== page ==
New Upper Bounds for Taxicab and Cabtaxi Numbers 
Updated tables of best known results
(see also the previous
tables of the best known results, when the JIS and PLS papers were
written in 2007)
Taxicab(2) 
= 1729 
~1.73E+03 
Bernard Frenicle de Bessy 
1657 
Taxicab(3) 
= 87539319 
~8.75E+07 
John Leech (UK) 
1957 
Taxicab(4) 
= 6963472309248 
~6.96E+12 
Edwin Rosenstiel, John A. Dardis, 
1989 
Taxicab(5) 
= 48988659276962496 
~4.90E+16 
John A. Dardis (UK) 
1994 
Taxicab(6) 
= 24153319581254312065344 
~2.42E+22 
Randall L. Rathbun (USA), 
July 2002, 
Taxicab(7) 
≤ 24885189317885898975235988544 
~2.49E+28 
Christian Boyer (France) 
Dec. 2006 
Taxicab(8) 
≤ 50974398750539071400590819921724352 
~5.10E+34 

Taxicab(9) 
≤ 136897813798023990395783317207361432493888 
~1.37E+41 

Taxicab(10) 
≤ 7335345315241855602572782233444632535674275447104 
~7.34E+48 

Taxicab(11) 
≤ 87039729655193781808322993393446581825405320183232000 
~8.70E+52 
Christian Boyer  
April 2008 
Taxicab(12) 
≤ 16119148654034302034428760115512552827992287460693283776000 
~1.61E+58 

Taxicab(13) 
see the downloadable file at the end of this web page 
~9.88E+64 
In the second column, numbers
with background are best known upper bounds: not sure that
they are the true Taxicab numbers, but they may have a chance.
(*) Randall L. Rathbun found this number
as an upper bound. Six years later, this number is proved to be Taxicab(6)
by Uwe Hollerbach, USA.
Cabtaxi(2) 
= 91 
=9.1E+01 
François Viète (France), 
1591 
Cabtaxi(3) 
= 728 
=7.28E+02 
Edward B. Escott (USA) 
1902 
Cabtaxi(4) 
= 2741256 
~2.74E+06 
Randall L. Rathbun (USA) 
~1992 
Cabtaxi(5) 
= 6017193 
~6.02E+06 

Cabtaxi(6) 
= 1412774811 
~1.41E+09 

Cabtaxi(7) 
= 11302198488 
~1.13E+10 

Cabtaxi(8) 
= 137513849003496 
~1.38E+14 
Daniel. J. Bernstein (USA) 
1998 
Cabtaxi(9) 
= 424910390480793000 
~4.25E+17 
Duncan Moore (UK) 
Feb. 2005 
Cabtaxi(10) 
= 933528127886302221000 
~9.34E+20 
Christian Boyer (France), 
Dec. 2006, 
Cabtaxi(11) 
≤ 261858398098545372249216 
~2.62E+23 
Duncan Moore (UK) 
March 2008 
Cabtaxi(12) 
≤ 1796086752557922708257372544 
~1.80E+27 

Cabtaxi(13) 
≤ 308110458144384714689809795584 
~3.08E+29 
C. Boyer  J. Wroblewski 
April 2008 
Cabtaxi(14) 
≤ 3424462108508996825708504669331456 
~3.42E+33 
Duncan Moore (UK) 
March 2008 
Cabtaxi(15) 
≤ 119860206095954108554485737248700928 
~1.20E+35 
Christian Boyer  
April 2008 
Cabtaxi(16) 
≤ 822121153612149230575217671788839665152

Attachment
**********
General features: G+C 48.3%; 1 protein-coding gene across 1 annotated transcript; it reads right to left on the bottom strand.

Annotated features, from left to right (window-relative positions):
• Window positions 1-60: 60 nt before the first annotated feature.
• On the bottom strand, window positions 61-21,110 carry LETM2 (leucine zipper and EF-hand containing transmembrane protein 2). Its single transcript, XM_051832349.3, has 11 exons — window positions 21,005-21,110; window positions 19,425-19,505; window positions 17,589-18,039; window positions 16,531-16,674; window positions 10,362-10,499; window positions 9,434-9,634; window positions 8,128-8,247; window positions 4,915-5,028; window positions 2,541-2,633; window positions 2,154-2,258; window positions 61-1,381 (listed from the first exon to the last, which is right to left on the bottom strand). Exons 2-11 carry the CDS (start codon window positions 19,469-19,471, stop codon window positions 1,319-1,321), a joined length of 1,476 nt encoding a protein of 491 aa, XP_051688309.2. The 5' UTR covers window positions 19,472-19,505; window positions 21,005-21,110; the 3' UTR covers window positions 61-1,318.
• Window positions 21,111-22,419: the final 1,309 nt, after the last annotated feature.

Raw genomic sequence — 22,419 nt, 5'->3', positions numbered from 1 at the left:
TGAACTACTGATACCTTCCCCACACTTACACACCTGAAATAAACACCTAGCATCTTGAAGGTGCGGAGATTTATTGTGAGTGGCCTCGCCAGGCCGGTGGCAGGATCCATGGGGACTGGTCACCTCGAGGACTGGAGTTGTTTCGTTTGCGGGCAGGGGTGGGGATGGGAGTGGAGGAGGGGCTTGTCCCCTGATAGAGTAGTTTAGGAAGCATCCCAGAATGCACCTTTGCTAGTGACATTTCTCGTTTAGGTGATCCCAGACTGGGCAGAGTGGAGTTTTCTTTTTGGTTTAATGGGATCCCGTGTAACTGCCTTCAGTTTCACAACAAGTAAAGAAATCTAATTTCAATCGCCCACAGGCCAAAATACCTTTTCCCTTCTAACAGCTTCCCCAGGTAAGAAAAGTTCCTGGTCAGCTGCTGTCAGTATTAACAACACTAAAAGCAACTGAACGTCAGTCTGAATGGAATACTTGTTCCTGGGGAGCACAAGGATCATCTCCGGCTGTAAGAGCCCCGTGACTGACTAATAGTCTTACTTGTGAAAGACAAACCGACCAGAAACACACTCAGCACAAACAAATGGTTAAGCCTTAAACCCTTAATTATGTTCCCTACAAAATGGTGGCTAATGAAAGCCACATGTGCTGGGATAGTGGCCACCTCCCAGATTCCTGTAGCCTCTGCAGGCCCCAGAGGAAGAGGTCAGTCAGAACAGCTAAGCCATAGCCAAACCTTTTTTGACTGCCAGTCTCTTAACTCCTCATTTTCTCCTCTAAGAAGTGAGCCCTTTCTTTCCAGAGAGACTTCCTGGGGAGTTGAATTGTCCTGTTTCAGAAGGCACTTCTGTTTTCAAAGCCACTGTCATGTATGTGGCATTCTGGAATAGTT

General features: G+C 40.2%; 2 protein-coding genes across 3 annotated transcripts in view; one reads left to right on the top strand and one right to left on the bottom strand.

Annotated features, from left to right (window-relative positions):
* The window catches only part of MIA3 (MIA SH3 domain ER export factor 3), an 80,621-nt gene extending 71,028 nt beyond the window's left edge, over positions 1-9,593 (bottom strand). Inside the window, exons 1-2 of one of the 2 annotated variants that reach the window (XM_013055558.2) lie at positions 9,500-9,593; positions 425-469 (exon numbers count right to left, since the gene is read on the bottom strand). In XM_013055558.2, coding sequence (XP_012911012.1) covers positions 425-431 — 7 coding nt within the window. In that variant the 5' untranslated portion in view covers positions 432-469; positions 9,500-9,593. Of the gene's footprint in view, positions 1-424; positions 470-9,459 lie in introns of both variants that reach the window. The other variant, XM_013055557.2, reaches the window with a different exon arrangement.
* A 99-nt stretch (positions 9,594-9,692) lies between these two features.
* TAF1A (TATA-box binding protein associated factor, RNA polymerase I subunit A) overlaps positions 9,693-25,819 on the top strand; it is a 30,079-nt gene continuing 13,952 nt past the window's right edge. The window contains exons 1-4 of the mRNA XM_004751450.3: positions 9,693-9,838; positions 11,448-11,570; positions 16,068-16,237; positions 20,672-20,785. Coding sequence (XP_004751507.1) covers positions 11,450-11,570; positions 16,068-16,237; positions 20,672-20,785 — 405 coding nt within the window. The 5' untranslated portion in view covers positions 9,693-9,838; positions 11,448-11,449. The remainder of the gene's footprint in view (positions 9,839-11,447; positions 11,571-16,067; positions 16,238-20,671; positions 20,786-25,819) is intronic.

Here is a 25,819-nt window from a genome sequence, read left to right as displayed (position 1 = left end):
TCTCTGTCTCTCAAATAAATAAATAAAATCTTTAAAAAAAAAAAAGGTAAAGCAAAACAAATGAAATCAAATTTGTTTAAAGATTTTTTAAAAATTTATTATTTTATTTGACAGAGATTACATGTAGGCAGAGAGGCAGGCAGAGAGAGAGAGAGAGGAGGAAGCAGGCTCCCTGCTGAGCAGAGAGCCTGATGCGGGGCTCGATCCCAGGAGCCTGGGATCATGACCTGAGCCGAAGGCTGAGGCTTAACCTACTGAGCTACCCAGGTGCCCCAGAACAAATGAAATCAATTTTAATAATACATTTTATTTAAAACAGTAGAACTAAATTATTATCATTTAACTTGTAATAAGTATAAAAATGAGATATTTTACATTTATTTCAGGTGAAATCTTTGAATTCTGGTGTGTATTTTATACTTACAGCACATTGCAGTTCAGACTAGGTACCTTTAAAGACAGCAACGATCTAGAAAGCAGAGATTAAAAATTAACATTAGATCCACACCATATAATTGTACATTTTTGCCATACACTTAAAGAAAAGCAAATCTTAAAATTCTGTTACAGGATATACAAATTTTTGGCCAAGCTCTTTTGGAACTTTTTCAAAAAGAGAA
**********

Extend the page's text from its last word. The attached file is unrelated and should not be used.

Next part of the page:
~8.22E+38 

Cabtaxi(17) 
≤ 228528345587492406268587814296067158147072 
~2.29E+41 

Cabtaxi(18) 
≤ 1567475922384610414596243818256724637730766848 
~1.57E+45 

Cabtaxi(19) 
≤ 22388474568951577754900099772066812785435844544000 
~2.24E+49 

Cabtaxi(20) 
≤ 3901860835762247103510236821129665273758992896000000 
~3.90E+51 

Cabtaxi(21) 
≤ 1494725379426214299719362865171579535464276835200448000 
~1.49E+54 

Cabtaxi(22) 
≤ 2804160172002816034210551378130963637402667204941047872000 
~2.80E+57 

Cabtaxi(23) 
see the downloadable file at the end of this web page 
~7.57E+58 
In the second column, numbers
with background are best known upper bounds: not sure that
they are the true Cabtaxi numbers, but they may have a chance.
(**) I found this number
as an upper bound. One year and a half later, this number is proved to be Cabtaxi(10)
by Uwe Hollerbach, USA. And also confirmed by Bill Butler, USA,
in July 2008
What is a "Taxicab" or "Cabtaxi" number?
Famous anecdote on Ramanujan related by G.H. Hardy: I remember once going to see him [Ramanujan] when he was lying ill at Putney. I had ridden in taxicab No. 1729, and remarked that the number seemed to me rather a dull one, and that I hoped it was not an unfavourable omen. “No,” he replied, “it is a very interesting number; it is the smallest number expressible as a sum of two cubes in two different ways.” 


But this problem was much older. 350 years ago, in 1657, Pierre de Fermat asked the question: Trouver deux nombres cubes dont la somme soit égale à deux autres nombres cubes Bernard Frenicle de Bessy found several solutions, including the number 1729 = 1^{3} + 12^{3} = 9^{3} + 10^{3}. This is the smallest solution to Fermat's problem. Today, this number is called Taxicab(2), in memory of the Hardy/Ramanujan anecdote. 
Definitions:
Fermat proved that numbers expressible as a sum of two cubes in n different ways exist for any n: see the Theorem 412 of Hardy & Wright, An Introduction of Theory of Numbers, p. 333334 (fifth edition).
2008: Publication of my JIS and PLS papers,
Taxicab(6) and
Cabtaxi(10) now proved by Uwe Hollerbach,
better bounds
by Moore and by BoyerWroblewski.
Interesting news, known after the writing of the two above articles:
The next steps are Taxicab(7) and Cabtaxi(11): are upper bounds in the above tables the real numbers? Here are my list of 67way Taxicab solutions up to 5 * 10^{28} and my list of 91011way Cabtaxi solutions up to 1.2 * 10^{25}. Who will confirm these lists including Taxicab(7) and Cabtaxi(11)?
20102011: Bill Butler on the way
to Taxicab(7),
and
Uwe Hollerbach on the way to Cabtaxi(11).
Decompositions of upper bounds
Taxicab(7) ≤ 24885189317885898975235988544 

1st way 
= 2648660966^{3} + 1847282122^{3} 
2nd way 
= 2685635652^{3} + 1766742096^{3} 
3rd way 
= 2736414008^{3} + 1638024868^{3} 
4th way 
= 2894406187^{3} + 860447381^{3} 
5th way 
= 2915734948^{3} + 459531128^{3} 
6th way 
= 2918375103^{3} + 309481473^{3} 
7th way 
= 2919526806^{3} + 58798362^{3} 
and differences 
= 4965459364^{3}  4603244680^{3} 
= 5702591300^{3}  5435167136^{3} 
(...)
And list of bigger upper bounds: